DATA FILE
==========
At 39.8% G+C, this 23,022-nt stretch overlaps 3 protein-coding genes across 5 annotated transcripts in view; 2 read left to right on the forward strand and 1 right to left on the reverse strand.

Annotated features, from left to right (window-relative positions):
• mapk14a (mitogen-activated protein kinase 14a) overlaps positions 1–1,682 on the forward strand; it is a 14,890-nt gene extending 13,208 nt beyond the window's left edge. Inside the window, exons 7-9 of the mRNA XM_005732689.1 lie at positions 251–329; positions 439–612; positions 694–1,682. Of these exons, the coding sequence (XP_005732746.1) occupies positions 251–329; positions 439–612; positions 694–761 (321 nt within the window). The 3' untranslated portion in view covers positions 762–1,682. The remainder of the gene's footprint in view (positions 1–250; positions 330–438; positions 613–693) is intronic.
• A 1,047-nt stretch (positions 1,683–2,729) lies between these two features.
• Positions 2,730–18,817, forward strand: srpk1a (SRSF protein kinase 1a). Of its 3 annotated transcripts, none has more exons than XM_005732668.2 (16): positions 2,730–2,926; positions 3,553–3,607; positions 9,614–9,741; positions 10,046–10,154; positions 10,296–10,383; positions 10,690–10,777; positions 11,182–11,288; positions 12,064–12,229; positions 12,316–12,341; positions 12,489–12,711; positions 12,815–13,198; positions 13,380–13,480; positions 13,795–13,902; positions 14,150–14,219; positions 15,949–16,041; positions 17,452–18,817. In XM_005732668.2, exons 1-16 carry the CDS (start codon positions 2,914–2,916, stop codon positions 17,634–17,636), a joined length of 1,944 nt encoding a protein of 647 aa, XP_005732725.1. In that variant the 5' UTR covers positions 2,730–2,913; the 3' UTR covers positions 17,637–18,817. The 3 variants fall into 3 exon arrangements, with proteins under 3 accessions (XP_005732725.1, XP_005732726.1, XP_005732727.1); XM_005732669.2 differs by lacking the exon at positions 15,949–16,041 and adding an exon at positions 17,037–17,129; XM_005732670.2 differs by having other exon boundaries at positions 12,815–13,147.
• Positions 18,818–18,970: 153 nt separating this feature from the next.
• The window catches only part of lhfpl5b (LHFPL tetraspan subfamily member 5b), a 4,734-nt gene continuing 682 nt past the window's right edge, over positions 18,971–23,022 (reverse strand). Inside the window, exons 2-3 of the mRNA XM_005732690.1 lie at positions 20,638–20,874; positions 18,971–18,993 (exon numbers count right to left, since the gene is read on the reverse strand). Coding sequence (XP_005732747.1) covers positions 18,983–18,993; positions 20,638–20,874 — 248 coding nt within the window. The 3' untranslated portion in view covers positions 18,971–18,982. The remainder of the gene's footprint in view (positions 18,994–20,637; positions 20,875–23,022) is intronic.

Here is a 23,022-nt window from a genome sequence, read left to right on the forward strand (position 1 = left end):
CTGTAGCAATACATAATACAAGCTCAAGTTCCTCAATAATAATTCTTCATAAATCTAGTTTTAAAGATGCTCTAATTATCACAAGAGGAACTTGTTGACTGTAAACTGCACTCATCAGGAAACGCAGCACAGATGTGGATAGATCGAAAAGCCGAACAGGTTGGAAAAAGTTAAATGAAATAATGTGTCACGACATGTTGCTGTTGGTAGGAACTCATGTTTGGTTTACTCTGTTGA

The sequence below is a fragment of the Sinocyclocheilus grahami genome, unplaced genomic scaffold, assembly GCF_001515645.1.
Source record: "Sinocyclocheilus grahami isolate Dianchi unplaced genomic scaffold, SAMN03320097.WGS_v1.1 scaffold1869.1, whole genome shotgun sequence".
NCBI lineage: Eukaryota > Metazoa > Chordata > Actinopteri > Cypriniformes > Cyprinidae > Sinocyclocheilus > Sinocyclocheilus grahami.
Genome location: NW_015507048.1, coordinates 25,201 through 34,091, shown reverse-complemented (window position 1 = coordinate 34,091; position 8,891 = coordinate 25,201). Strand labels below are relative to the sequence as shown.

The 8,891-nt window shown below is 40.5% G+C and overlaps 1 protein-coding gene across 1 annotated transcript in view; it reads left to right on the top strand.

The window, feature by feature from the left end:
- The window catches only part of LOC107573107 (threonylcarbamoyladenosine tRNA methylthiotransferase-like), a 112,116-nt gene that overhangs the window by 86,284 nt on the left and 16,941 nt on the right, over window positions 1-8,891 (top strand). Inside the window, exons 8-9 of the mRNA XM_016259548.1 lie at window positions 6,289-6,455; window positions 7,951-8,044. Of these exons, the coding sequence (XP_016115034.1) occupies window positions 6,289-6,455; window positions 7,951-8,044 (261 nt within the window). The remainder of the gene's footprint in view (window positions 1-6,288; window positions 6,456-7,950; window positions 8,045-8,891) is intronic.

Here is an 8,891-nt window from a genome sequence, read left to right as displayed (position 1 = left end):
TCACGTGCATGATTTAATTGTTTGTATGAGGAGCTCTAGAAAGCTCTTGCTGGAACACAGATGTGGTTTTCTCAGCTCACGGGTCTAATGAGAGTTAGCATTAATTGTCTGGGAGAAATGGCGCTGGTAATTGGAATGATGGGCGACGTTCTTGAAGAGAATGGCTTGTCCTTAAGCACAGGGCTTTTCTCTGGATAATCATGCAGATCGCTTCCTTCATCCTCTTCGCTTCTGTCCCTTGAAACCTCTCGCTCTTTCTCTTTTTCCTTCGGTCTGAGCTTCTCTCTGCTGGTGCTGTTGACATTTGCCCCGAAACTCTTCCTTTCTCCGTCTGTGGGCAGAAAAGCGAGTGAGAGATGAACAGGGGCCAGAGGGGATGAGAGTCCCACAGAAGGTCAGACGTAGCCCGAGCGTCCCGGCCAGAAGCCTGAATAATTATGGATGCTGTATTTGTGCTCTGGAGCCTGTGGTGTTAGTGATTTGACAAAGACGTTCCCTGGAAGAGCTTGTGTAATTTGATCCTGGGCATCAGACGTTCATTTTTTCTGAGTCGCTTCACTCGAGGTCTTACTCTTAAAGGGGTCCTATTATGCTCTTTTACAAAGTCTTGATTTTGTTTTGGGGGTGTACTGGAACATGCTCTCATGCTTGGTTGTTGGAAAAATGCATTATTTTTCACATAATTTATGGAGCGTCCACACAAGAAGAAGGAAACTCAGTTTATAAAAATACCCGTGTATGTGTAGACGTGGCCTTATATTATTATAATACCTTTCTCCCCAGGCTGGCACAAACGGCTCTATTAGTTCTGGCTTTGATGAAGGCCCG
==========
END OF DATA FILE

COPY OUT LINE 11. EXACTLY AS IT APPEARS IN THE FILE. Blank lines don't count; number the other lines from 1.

Source record: "Sinocyclocheilus grahami isolate Dianchi unplaced genomic scaffold, SAMN03320097.WGS_v1.1 scaffold1869.1, whole genome shotgun sequence".